I recently finished Michael Tanner’s Leviathan on the Right: How Big-Government Conservatism Brought Down the Republican Revolution (Cato, 2007). Tanner is the director of health and welfare studies at the Cato Institute, a libertarian think tank.
Essentially, Tanner argues that the Republican Party has become a party of big government. It’s not as bad as the Democrats, mind you, but it is still bad. Federal domestic expenditures increased under Republican leadership, and a lot of that was unrelated to homeland security. Moreover, Newt Gingrich, George W. Bush, Fred Barnes, and other prominent conservatives have made explicit statements in favor of greater federal involvement in the domestic sphere. Although conservatives occasionally give lip service to limited government, Republican rhetoric and policy often point in the opposite direction. In the process, they contradict many of the founding fathers, who opposed the concentration of power into a single authority.
I learned a lot from the book, primarily because of its lucid presentation. I’ve always heard the term “neoconservative” tossed around, and (like many Americans) I mainly associated it with using war to solve international problems. But the neocons also uphold a clear domestic agenda, in which the federal government guides people to “correct” behavior (e.g., marriage, frugality, etc.), almost like a parent. And, according to former Chief of Staff Andy Card, Bush himself used that analogy! Neocons are interventionist in both federal and domestic policy, even though (to their credit) they were the ones who first drew national attention to the problems of welfare.
I never really understood why my Republican grandma disliked President Bush’s prescription drug entitlement, until I read Tanner’s description of it. According to Tanner, the beneficiary must pay the total drug costs between $2,250 and $3,600, the “doughnut hole.” Anything above or below that range, however, is covered by Medicare. Tanner doesn’t actually think that the benefit should cover the doughnut hole, however, since he perceives that entitlements are already getting out of control. Overall, he doesn’t really even view the benefit as necessary, for he points out that a lot of people were already getting prescription drug coverage before its passage.
Tanner made some points about importing cheap prescription drugs that had never entered my mind (perhaps because I should do more reading). One argument against it is that American prescription drug companies do most of the research that creates groundbreaking drugs. If they were to compete against cheap, imported prescription drugs, however, then they wouldn’t have as much money for research. According to Tanner, most of the world piggybacks on America’s accomplishments in the area of pharmaceuticals.
Although I cheered Tanner’s critiques of federal farm subsidies and earmarks, I found myself disagreeing with him on certain matters, particularly the right to life. Because Tanner is a libertarian rather than a social conservative, he wants the federal government to stay out of life issues (i.e., abortion, assisted suicide, euthanasia). So he criticizes the FDA’s opposition to certain abortion pills, along with the federal stand against assisted suicide in Oregon and the removal of Terry Schiavo from life support. But I believe that the government should protect life (preborn, born, elderly, sick), not just liberty and the pursuit of happiness.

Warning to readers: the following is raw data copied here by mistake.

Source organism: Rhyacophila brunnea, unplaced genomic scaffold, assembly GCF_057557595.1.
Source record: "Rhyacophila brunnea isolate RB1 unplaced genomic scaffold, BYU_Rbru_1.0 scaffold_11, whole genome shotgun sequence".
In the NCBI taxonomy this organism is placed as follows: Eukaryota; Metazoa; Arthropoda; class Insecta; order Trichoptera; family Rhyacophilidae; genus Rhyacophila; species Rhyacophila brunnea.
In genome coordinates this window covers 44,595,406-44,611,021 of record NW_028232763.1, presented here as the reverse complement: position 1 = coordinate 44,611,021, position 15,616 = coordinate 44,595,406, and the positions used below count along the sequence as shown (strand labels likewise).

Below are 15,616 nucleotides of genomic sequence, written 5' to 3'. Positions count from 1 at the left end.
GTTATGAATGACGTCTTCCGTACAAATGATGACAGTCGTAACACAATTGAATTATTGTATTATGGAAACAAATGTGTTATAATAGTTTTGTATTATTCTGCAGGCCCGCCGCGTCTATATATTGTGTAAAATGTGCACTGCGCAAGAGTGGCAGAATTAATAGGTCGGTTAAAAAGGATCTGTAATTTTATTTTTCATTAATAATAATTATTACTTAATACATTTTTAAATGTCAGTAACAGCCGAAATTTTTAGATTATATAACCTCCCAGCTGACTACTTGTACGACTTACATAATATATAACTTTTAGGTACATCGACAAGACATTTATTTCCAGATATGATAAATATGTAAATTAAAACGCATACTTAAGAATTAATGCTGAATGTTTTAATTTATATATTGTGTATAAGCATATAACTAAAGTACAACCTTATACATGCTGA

But I can also understand Tanner’s problem with federal intervention in state affairs. Whenever I read about Bush trying to overturn California’s tough auto emission standards, or the revolts of various states against No Child Left Behind or the Patriot Act, my thought is, “Whom should I be supporting here?” As a conservative, do I support the states defending their rights against gross federal intervention, or do I stand by my Republican President? The very definition of “conservative” is not cut-and-dry anymore.
What is really interesting is that Tanner actually sees his own philosophy as politically feasible. And he gave me food for thought on that topic. He cites polls in which most Americans respond that they want the government to spend less, even if that means fewer services, and he also mentions referenda in which the majority of voters rejected spending proposals. I see a little of what he is describing in Cincinnati. In about every election, Cincinnati votes on tax levies for various services, such as prisons, mental health facilities, and public education. And, surprisingly, many of these levies either barely pass or fail altogether. I remember watching the news on the night of the 2004 election, and voters in a Ohio city looked as if they were about to reject a new tax levy for schools (though not all of the votes were counted when I watched the story). The news anchors were beside themselves about what would happen to the schools. People would have to buy their own school supplies! There would be no more band or football team! Apparently, more and more voters are starting to believe that the government should tighten its own belt before it starts talking about more taxes.
And so Tanner’s book is a worthwhile read. It discusses why government is not the answer to many domestic problems. It also attempts to show how Republicans lost their way, and how they can regain it.